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Institute of Maritime History:
2009 Project Update

For the Maryland Historical Trust (MHT)

During fiscal year 2009, IMH has continued its underwater reconnaissance of the lower Potomac River and its tributaries.  Most project expenses are covered by a non-capital grant from the state.  Finds and site assessments are reported only to MHT.

Unidentified wooden wreck.

Unidentified wooden wreck.

The search area comprises 47.3 square nautical miles (30,260 acres), with special focus on St. Mary's City, the first permanent English settlement in Maryland, and the waters off St. George's Island, where Loyalist forces under Lord Dunmore, the last royal governor of Virginia, burned between eight and 23 of their own vessels in the summer of 1776.

The project is approximately 80% complete.  One previously unknown wreck has been found so far.  Five other wrecks were confirmed and supplementally assessed.  Two of them, an unidentified steel hull and fairly large wooden vessel, are being mapped in detail.  The wooden vessel is believed to a commercial sailing vessel abandoned in the early 20th century.

During fiscal year 2007 IMH conducted a similar but larger reconnaissance under another MHT grant, covering 83 square nautical miles (53,000 acres), an area 35% larger than Washington, D.C. Four unknown wrecks and three other cultural objects were found and reported to MHT.

To supplement the 2009 project, at its own expense IMH retained Azulmar Research LLC to search for the Dunmore vessels by magnetometer and high-resolution sidescan sonar. Several anomalies were found and are being investigated by volunteer divers.

Sidescan sonar image of one of anomalies off St. George's Island.

Sidescan sonar image of one of anomalies off St. George's Island.

IMH is also conducting a search for two warships (Cato, belonging to the Maryland State Navy, and Hawke, a privateer) that were chased ashore and burned in 1781 by H.B.M. frigate Iris (ex- U.S.S. Hancock), and is continuing work on its database and bibliography of submerged sites.

Several IMH members also helped crew MHT's survey vessel for the state's survey of the coastal waters off Assateague and Fenwick Islands.

IMH routinely services the U-1105 Historic Shipwreck Preserve for MHT and the Naval History and Heritage Command by deploying a mooring buoy in the spring, recovering the buoy for the winter, clearing fishing lines off the site for the safety of visiting divers, and monitoring site conditions. IMH is also building two scale models of the U-1105, one as she was and one as she is now, to present to the Piney Point Lighthouse Museum on the 60th anniversary of her being sunk in a post-war weapon test.

For the Delaware Division of Historical and Cultural Affairs (DHCA)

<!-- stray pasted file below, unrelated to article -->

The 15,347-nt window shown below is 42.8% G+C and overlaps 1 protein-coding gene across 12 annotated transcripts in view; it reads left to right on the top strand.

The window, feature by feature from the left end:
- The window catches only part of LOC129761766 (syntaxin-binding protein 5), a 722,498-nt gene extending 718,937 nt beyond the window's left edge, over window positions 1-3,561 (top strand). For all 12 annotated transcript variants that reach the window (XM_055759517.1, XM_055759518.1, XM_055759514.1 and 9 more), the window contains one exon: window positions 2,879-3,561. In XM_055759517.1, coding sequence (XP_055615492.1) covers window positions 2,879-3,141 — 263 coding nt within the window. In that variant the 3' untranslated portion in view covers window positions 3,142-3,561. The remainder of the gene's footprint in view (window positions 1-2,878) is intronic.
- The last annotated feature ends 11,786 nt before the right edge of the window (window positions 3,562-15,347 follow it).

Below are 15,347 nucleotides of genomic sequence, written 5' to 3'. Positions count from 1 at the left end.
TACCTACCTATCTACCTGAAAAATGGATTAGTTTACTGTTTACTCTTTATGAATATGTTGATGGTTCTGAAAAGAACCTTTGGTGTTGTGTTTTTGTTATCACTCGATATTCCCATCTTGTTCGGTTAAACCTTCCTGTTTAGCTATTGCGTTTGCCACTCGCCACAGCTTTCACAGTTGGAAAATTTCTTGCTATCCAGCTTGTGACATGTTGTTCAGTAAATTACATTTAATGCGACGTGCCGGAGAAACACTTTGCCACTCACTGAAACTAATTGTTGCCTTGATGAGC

In 2007, IMH and the Maritime Chapter of Archaeological Society of Delaware (ASD) scanned most of Breakwater Harbor at Lewes, DE. Sixteen anomalies in the harbor and six other wrecks in the bay were found and are under further investigation by ASDMC. In September and October of 2009 the two societies will continue work on those sites, finish scanning the remainder of Breakwater Harbor, start scanning the Harbor of Refuge and Hen & Chicken Shoal off Cape Henlopen, and participate in Coast Day and Boast the Coast, public maritime heritage celebrations by the University of Delaware and the City of Lewes.

For U.S. Marine Corps Base, Quantico, VA

IMH has located several wrecks off of the U.S. Marine Corps Base in Quantico, VA that will be mapped during the autumn of 2009 when heavy hydrilla growth subsides. Two of the sites are believed to be the Confederate gunboat City of Richmond (ex- SS George Page) and the schooner Mary Washington, which were sunk in 1861 and 1862.

For the Massachusetts Board of Underwater Archaeological Resources (MBUAR)

IMH is databasing and photographing artifacts recovered from the harbor at Woods Hole, and reconnoitering the harbor by sidescan and divers.

Training and Assests
A sixteenth-century coin recovered by students working the in the southern stern unit.

Roper during the LAMP field school.

Roper is the principal workboat for IMH's Mid-Atlantic Chapter. She is a 36-foot steel shrimper, built in 1990. She carries sidescan and forward-looking sonar, redundant VHF and DGPS units, 18 tank racks, a large work deck, a 12-foot skiff, three-point mooring, a Maptech electronic charting system, and a navigational computer and autopilot that were custom-built by IMH member Kirk Pierce.

In June and July, IMH loaned Roper to the Lighthouse Archaeological Maritime Program (LAMP) at the St. Augustine Lighthouse & Museum, for use as a dive boat in a field school held in collaboration with Florida State University, Plymouth State University, Syracuse University, and Flinders University of Western Australia, and for further work on the site after the school was completed.

Roper returned to the Mid-Atlantic in August to resume work for MHT and DHCA, and for a four-day field school for volunteer divers in the Potomac River.

Nine students enrolled in the class, which covered low-visibility diving, naval architecture and vessel construction, artifact recognition, remote sensing techniques, and non-intrusive mapping using perpendicular offsets, trilateration, and the Direct Survey Method.

The course included one day of sidescan sonar search and two days of hands-on mapping on three different wrecksites, dating from the 19th and 20th centuries.

For more information you can view our other posts on this site listed on the In The Field home page or you can visit the IMH website at:

I.M.H., Box 29, Kensington, MD 20895

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